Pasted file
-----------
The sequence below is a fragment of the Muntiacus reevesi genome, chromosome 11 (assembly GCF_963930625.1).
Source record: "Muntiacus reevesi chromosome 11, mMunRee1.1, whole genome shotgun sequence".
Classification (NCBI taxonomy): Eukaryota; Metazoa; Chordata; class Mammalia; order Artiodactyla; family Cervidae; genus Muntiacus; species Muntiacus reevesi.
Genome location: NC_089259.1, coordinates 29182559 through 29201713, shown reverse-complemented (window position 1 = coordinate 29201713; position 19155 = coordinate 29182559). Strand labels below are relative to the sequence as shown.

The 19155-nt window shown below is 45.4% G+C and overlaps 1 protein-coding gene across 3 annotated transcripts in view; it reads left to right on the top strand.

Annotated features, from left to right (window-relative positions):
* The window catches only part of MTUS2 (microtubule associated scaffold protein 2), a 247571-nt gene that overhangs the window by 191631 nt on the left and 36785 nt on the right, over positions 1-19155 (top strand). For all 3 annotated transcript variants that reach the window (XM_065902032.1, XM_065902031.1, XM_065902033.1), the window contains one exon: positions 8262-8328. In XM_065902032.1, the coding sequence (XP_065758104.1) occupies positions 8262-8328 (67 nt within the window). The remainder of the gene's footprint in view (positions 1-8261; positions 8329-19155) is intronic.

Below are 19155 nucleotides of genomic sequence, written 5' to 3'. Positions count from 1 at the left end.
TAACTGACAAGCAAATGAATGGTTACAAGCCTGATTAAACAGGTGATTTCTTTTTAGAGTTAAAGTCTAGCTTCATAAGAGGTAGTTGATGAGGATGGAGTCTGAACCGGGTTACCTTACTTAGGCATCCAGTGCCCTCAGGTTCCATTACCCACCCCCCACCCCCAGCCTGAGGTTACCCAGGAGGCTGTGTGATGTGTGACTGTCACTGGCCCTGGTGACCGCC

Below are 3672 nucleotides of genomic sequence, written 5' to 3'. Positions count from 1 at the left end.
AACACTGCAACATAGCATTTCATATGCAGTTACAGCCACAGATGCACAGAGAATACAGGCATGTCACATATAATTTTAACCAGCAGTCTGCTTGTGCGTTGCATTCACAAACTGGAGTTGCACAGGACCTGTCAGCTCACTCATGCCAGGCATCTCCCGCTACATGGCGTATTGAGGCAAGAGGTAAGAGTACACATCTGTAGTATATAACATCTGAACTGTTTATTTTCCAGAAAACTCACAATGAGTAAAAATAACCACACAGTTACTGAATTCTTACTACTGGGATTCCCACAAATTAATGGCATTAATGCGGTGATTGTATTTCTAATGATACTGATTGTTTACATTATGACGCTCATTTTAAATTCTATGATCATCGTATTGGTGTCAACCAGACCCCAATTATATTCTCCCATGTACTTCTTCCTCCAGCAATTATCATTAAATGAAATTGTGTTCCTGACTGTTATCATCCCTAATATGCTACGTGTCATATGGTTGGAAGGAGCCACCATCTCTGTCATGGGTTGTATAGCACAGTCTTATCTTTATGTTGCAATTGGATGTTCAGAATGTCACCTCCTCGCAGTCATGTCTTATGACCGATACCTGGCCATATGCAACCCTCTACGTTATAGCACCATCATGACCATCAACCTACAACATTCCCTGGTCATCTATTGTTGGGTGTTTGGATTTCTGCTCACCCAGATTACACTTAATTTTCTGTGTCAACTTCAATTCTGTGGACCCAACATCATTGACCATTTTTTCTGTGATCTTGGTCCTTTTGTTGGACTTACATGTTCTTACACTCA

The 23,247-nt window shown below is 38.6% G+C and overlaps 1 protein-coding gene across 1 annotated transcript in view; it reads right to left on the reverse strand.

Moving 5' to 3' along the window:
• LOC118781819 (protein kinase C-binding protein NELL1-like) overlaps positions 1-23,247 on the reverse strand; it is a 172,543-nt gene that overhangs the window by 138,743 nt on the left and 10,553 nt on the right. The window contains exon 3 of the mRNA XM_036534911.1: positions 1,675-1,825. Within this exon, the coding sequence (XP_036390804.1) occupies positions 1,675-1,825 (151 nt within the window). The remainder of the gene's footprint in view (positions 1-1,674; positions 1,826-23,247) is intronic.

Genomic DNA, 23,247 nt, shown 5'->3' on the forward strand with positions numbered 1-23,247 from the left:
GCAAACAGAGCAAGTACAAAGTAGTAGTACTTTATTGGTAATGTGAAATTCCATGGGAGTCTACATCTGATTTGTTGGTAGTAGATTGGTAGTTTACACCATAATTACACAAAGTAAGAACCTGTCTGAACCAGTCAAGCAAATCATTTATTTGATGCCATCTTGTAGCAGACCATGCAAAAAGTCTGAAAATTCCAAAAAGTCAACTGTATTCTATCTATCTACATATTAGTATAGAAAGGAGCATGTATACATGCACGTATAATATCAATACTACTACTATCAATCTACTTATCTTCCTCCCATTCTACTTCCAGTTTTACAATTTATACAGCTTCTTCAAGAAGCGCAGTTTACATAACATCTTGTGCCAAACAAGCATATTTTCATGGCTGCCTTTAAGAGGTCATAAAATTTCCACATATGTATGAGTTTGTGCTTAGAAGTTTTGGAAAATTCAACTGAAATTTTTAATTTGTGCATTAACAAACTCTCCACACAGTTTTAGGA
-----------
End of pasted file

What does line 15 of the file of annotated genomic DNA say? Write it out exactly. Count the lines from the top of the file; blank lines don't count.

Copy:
Genomic DNA, 23,247 nt, shown 5'->3' on the forward strand with positions numbered 1-23,247 from the left: